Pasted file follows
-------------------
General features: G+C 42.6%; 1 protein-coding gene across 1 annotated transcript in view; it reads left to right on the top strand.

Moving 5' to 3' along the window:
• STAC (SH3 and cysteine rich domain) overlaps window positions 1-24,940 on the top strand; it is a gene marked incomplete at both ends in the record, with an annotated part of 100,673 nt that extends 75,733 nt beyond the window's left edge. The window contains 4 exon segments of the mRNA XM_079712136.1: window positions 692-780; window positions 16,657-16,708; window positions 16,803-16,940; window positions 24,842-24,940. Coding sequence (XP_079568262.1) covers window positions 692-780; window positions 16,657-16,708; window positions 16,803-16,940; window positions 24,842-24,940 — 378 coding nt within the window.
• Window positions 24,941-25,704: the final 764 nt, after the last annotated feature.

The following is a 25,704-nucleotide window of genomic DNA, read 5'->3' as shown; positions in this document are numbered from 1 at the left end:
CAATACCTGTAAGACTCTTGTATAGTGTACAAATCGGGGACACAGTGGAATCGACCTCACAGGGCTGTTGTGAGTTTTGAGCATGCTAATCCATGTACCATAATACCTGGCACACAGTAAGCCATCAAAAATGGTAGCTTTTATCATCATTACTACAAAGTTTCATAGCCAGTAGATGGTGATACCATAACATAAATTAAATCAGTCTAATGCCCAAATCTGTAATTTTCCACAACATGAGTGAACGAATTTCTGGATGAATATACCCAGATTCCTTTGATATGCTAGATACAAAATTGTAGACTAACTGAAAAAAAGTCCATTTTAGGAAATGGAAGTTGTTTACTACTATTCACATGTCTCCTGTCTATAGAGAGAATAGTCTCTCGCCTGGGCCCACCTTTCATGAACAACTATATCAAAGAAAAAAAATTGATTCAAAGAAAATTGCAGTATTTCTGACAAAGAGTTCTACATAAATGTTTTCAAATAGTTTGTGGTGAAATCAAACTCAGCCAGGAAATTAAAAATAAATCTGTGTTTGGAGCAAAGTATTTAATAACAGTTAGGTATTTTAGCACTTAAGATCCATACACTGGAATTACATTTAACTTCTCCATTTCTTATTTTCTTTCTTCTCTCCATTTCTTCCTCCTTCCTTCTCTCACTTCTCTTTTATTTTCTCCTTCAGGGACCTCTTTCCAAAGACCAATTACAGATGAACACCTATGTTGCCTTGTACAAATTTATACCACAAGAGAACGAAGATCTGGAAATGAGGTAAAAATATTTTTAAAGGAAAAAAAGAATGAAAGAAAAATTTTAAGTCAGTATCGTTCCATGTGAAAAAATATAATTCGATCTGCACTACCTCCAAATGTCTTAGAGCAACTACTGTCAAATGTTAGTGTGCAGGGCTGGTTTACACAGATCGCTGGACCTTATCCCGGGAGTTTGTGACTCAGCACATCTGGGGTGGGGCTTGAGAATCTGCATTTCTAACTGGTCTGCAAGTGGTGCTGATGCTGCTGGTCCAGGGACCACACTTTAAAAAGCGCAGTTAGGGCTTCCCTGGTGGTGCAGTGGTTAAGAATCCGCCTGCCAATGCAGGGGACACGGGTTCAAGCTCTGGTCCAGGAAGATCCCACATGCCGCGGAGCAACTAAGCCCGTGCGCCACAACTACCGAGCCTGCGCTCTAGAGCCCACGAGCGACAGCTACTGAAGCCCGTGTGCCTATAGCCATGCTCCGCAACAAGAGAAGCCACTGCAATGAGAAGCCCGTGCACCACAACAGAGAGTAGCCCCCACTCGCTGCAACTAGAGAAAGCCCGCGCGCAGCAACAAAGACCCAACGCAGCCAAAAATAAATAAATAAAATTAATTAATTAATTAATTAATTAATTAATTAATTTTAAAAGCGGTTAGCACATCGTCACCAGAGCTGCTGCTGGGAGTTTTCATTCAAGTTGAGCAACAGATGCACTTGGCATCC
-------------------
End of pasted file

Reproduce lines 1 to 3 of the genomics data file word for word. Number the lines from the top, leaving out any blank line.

General features: G+C 42.6%; 1 protein-coding gene across 1 annotated transcript in view; it reads left to right on the top strand.

Moving 5' to 3' along the window:
• STAC (SH3 and cysteine rich domain) overlaps window positions 1-24,940 on the top strand; it is a gene marked incomplete at both ends in the record, with an annotated part of 100,673 nt that extends 75,733 nt beyond the window's left edge. The window contains 4 exon segments of the mRNA XM_079712136.1: window positions 692-780; window positions 16,657-16,708; window positions 16,803-16,940; window positions 24,842-24,940. Coding sequence (XP_079568262.1) covers window positions 692-780; window positions 16,657-16,708; window positions 16,803-16,940; window positions 24,842-24,940 — 378 coding nt within the window.